And you know, you learn little bits along the way as you’re going. I’ve learned so much through Saturday Night Live. You’re doing so many different sketches each week that you’re really getting some kind of training in all this without even knowing it. It was so much fun to get a chance to do a role like this. I would always think, “God, I wonder if I could ever do something like that,” when I was watching a more dramatic movie. But I never thought I’d get a chance to see if I could. So this was such a wonderful, rewarding experience for so many different reasons. But it was also fun to have this challenge to see if I could do something like this.
Paramount via Everett Collection
Thinking about this movie, and Bruce Dern’s Oscar nomination, he’s obviously the showy role. When a lot of people think of the best roles in cinema, they think of Raging Bull and Streetcar Named Desire. I think that’s the kind of role that Bruce Dern is doing here. But I think there is something so mathematical about what you’re doing in this movie — takes that you do, the way you look at Bruce when he says something heartbreaking. I was wondering if you had a specific reverence for downplayed dramatic performances, and if there are any particular ones that you hold close to your heart?
Oh man. That is such a tough question. One thing I will say … getting to watch Bruce deliver this performance with my own two eyes is something I will never forget. It felt so special while we were making this — his performance — and then when I got to see it on the big screen for the first time after Alexander had finished putting it all together, it was every bit as special as I remembered. What a gift to be able to able to experience that from that proximity.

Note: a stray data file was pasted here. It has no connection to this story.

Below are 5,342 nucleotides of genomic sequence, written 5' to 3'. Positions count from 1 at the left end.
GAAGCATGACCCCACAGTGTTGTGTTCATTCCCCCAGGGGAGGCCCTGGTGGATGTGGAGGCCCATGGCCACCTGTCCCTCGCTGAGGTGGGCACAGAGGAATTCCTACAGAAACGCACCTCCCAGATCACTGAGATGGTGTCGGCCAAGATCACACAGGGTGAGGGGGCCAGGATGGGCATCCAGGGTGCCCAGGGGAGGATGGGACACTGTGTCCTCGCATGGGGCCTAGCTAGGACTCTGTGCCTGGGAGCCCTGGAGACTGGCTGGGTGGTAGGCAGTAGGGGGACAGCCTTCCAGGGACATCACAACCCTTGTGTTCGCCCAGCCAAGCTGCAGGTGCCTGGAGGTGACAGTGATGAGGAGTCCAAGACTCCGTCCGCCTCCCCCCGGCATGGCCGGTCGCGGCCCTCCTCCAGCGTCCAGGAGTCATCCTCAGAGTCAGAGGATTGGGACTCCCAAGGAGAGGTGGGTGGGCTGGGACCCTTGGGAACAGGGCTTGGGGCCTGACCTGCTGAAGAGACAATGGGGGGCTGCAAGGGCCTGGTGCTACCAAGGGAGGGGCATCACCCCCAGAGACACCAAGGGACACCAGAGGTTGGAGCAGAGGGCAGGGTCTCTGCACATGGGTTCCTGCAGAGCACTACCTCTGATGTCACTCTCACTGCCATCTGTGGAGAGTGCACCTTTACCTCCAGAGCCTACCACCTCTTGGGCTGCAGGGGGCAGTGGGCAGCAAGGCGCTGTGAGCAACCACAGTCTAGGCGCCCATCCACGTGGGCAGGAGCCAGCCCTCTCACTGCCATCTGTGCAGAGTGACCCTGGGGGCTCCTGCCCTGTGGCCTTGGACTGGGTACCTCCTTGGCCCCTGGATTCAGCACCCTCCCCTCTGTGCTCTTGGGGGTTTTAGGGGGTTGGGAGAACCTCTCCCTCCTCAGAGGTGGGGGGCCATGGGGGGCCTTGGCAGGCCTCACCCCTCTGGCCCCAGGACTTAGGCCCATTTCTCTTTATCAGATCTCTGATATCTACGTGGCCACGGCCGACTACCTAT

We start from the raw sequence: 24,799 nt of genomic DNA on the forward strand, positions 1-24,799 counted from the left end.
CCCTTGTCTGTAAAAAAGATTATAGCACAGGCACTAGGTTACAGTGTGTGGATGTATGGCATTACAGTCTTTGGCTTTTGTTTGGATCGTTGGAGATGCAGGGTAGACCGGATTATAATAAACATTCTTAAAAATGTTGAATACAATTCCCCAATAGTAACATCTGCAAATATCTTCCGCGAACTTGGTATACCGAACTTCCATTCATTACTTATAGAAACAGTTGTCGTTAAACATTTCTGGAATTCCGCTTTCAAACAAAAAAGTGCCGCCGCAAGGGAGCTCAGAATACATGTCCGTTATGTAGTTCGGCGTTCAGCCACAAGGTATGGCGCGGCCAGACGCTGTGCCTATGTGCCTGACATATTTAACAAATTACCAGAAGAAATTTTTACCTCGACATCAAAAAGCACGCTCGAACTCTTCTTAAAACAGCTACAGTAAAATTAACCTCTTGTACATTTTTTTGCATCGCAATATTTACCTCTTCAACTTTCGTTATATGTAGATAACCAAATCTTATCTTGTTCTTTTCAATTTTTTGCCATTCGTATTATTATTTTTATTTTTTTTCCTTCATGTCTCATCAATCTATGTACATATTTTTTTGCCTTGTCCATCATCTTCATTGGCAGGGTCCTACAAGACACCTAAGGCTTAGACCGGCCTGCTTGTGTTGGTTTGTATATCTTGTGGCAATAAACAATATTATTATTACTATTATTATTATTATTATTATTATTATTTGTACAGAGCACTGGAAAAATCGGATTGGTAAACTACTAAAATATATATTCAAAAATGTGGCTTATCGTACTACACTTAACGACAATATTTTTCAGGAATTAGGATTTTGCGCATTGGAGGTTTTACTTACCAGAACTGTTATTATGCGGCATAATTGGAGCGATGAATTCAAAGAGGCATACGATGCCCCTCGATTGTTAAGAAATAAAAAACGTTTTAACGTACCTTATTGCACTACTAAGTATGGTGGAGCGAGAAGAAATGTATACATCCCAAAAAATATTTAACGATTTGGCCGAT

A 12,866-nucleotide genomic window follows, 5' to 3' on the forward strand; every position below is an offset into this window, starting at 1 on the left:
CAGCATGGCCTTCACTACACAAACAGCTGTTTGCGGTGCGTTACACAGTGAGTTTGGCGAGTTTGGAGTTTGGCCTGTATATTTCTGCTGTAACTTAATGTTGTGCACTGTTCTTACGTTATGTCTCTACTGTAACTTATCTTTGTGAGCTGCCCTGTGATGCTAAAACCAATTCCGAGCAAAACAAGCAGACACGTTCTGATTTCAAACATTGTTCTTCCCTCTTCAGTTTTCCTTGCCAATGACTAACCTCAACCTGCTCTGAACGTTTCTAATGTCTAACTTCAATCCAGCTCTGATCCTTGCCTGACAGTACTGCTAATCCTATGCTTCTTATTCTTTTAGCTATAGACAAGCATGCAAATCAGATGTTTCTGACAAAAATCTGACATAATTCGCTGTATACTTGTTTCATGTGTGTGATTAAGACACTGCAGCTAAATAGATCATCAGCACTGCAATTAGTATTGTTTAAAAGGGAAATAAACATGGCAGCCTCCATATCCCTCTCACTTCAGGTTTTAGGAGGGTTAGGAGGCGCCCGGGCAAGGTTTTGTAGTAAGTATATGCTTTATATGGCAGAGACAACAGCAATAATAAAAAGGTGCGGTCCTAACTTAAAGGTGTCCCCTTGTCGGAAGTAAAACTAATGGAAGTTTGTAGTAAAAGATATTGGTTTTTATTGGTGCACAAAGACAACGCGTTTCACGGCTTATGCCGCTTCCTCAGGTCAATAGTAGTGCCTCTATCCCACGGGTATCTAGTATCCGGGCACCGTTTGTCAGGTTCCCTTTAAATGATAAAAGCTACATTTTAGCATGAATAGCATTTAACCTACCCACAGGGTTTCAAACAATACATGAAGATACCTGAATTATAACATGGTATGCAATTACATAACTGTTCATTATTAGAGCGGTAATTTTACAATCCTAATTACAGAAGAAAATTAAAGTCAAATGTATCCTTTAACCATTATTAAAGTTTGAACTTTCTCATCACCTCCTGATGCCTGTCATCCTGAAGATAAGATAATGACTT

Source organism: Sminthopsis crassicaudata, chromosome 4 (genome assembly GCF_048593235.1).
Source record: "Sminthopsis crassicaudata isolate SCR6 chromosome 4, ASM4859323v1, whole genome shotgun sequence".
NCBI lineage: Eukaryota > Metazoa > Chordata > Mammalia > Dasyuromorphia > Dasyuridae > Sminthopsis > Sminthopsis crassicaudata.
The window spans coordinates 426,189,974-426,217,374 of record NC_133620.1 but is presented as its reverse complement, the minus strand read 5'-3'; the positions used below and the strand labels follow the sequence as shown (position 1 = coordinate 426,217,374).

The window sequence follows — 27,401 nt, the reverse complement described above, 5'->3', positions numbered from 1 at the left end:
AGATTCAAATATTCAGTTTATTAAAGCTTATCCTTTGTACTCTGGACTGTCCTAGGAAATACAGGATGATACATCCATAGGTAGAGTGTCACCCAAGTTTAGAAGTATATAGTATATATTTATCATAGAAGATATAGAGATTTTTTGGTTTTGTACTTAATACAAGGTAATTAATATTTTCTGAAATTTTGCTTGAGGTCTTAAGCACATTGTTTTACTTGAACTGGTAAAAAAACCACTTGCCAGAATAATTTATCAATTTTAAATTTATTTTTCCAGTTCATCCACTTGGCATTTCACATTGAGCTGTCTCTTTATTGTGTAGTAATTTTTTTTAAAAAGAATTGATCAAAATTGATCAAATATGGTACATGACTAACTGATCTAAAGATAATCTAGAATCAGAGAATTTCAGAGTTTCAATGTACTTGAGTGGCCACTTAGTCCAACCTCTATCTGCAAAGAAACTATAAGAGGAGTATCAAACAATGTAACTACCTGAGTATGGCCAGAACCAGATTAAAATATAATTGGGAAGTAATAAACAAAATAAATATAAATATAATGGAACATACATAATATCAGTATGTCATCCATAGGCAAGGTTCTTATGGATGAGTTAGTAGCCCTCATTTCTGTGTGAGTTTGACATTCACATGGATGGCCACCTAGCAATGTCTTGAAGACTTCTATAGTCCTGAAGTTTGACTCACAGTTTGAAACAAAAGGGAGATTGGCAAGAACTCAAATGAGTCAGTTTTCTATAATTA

As for appreciating [downplayed roles]… Man, it’s the old thing where you — well, record stores don’t really exist anymore — but I’d go into a record store, and for months and months I’d think about all these records that I’d be wanting to get, and then you find yourself in the record store and you can’t remember a single one. So you just invited me into the record store and I can’t think of the records I want to get.
What are your favorites and I’ll tell you if I like them!
I always think of Dustin Hoffman in Kramer vs. Kramer. He goes a little nuts, but he’s a little bit more tempered than those other characters.
Oh yeah! Wow. Yes. I remember seeing that movie in the theaters with my parents. My God, was that ’78, ’79, something like that?
God, yes. Well, anything he does is amazing. I don’t know if this even qualifies, but my favorite scene of any movie of all time is the scene in Dr. Strangelove when Peter Sellers is calling Dmitri — right? It’s Dmitri, right? — Peter Sellers is the President of the United States calling him to apologize for having all the bombs sent over.
Yes! “It’s great to be fine.”
I know that’s not the answer to your question, but that’s all I could think of.